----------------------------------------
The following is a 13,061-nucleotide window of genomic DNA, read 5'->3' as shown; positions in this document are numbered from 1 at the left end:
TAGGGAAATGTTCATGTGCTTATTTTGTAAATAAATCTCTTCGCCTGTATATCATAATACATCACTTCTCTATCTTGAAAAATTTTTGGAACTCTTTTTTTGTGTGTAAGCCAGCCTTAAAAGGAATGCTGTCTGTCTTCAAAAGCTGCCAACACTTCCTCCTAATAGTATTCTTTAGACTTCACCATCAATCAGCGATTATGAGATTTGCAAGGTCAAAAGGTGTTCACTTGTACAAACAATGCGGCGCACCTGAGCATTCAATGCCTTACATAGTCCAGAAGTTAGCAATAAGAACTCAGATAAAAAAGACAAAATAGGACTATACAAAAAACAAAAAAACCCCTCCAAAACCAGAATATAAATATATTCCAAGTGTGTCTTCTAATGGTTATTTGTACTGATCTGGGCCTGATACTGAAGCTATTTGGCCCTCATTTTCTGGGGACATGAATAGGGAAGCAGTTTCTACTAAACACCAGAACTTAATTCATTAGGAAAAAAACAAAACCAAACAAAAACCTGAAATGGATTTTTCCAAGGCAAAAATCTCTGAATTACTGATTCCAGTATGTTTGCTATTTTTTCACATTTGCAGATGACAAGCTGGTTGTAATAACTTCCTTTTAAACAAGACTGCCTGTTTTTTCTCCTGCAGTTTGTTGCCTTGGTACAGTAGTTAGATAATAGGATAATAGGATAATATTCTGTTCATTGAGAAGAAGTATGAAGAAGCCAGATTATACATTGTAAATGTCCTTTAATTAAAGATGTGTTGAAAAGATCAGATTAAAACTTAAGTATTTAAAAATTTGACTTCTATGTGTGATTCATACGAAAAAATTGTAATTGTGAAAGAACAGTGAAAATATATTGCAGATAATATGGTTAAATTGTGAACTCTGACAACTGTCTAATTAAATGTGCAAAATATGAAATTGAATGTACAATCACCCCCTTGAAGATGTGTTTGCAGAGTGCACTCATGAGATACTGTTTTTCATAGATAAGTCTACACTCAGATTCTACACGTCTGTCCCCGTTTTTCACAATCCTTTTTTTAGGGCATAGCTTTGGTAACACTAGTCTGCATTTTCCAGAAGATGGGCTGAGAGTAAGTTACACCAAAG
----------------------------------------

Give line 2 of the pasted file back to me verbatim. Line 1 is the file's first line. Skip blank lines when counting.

TAGGGAAATGTTCATGTGCTTATTTTGTAAATAAATCTCTTCGCCTGTATATCATAATACATCACTTCTCTATCTTGAAAAATTTTTGGAACTCTTTTTTTGTGTGTAAGCCAGCCTTAAAAGGAATGCTGTCTGTCTTCAAAAGCTGCCAACACTTCCTCCTAATAGTATTCTTTAGACTTCACCATCAATCAGCGATTATGAGATTTGCAAGGTCAAAAGGTGTTCACTTGTACAAACAATGCGGCGCACCTGAGCATTCAATGCCTTACATAGTCCAGAAGTTAGCAATAAGAACTCAGATAAAAAAGACAAAATAGGACTATACAAAAAACAAAAAAACCCCTCCAAAACCAGAATATAAATATATTCCAAGTGTGTCTTCTAATGGTTATTTGTACTGATCTGGGCCTGATACTGAAGCTATTTGGCCCTCATTTTCTGGGGACATGAATAGGGAAGCAGTTTCTACTAAACACCAGAACTTAATTCATTAGGAAAAAAACAAAACCAAACAAAAACCTGAAATGGATTTTTCCAAGGCAAAAATCTCTGAATTACTGATTCCAGTATGTTTGCTATTTTTTCACATTTGCAGATGACAAGCTGGTTGTAATAACTTCCTTTTAAACAAGACTGCCTGTTTTTTCTCCTGCAGTTTGTTGCCTTGGTACAGTAGTTAGATAATAGGATAATAGGATAATATTCTGTTCATTGAGAAGAAGTATGAAGAAGCCAGATTATACATTGTAAATGTCCTTTAATTAAAGATGTGTTGAAAAGATCAGATTAAAACTTAAGTATTTAAAAATTTGACTTCTATGTGTGATTCATACGAAAAAATTGTAATTGTGAAAGAACAGTGAAAATATATTGCAGATAATATGGTTAAATTGTGAACTCTGACAACTGTCTAATTAAATGTGCAAAATATGAAATTGAATGTACAATCACCCCCTTGAAGATGTGTTTGCAGAGTGCACTCATGAGATACTGTTTTTCATAGATAAGTCTACACTCAGATTCTACACGTCTGTCCCCGTTTTTCACAATCCTTTTTTTAGGGCATAGCTTTGGTAACACTAGTCTGCATTTTCCAGAAGATGGGCTGAGAGTAAGTTACACCAAAG